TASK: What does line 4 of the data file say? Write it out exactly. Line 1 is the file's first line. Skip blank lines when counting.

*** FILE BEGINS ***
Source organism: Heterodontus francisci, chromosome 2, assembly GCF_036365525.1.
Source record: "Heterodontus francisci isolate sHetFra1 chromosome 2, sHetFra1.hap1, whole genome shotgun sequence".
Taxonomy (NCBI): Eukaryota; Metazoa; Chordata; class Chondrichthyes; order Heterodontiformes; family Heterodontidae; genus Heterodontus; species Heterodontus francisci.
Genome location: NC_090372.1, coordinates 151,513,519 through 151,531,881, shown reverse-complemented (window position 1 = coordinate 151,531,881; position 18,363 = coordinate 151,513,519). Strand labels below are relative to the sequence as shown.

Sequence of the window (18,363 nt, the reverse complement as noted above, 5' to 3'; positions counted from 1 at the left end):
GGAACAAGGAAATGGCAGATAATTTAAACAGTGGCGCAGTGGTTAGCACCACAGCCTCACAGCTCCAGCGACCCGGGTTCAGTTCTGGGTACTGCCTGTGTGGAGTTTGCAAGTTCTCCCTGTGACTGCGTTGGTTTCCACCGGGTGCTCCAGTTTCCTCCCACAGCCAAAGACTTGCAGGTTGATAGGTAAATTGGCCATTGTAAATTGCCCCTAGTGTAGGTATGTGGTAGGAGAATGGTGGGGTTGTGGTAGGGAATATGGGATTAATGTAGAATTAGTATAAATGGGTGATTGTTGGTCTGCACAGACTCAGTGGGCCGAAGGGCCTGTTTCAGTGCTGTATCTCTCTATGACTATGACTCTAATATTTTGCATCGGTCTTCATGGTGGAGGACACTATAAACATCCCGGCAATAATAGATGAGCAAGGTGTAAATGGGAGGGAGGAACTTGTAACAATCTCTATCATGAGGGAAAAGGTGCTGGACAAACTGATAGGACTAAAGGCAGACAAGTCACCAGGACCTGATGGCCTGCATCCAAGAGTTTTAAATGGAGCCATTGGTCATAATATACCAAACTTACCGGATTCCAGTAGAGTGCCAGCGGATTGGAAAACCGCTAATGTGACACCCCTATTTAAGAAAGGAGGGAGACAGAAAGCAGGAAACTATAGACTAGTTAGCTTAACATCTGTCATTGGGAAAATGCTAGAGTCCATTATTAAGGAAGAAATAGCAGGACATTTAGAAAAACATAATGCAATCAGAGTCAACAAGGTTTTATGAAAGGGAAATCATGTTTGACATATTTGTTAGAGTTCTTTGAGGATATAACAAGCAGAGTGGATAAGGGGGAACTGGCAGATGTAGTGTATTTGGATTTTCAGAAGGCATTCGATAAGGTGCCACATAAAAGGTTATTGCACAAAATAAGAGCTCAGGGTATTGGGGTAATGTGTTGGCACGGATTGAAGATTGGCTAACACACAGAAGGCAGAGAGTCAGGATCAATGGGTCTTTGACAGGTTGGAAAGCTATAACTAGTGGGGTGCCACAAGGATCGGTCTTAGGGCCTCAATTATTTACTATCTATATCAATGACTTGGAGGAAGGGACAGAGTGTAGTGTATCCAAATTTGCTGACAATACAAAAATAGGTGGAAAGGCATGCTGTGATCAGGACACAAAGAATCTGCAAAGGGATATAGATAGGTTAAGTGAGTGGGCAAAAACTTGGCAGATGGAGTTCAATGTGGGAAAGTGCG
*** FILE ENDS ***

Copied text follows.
Genome location: NC_090372.1, coordinates 151,513,519 through 151,531,881, shown reverse-complemented (window position 1 = coordinate 151,531,881; position 18,363 = coordinate 151,513,519). Strand labels below are relative to the sequence as shown.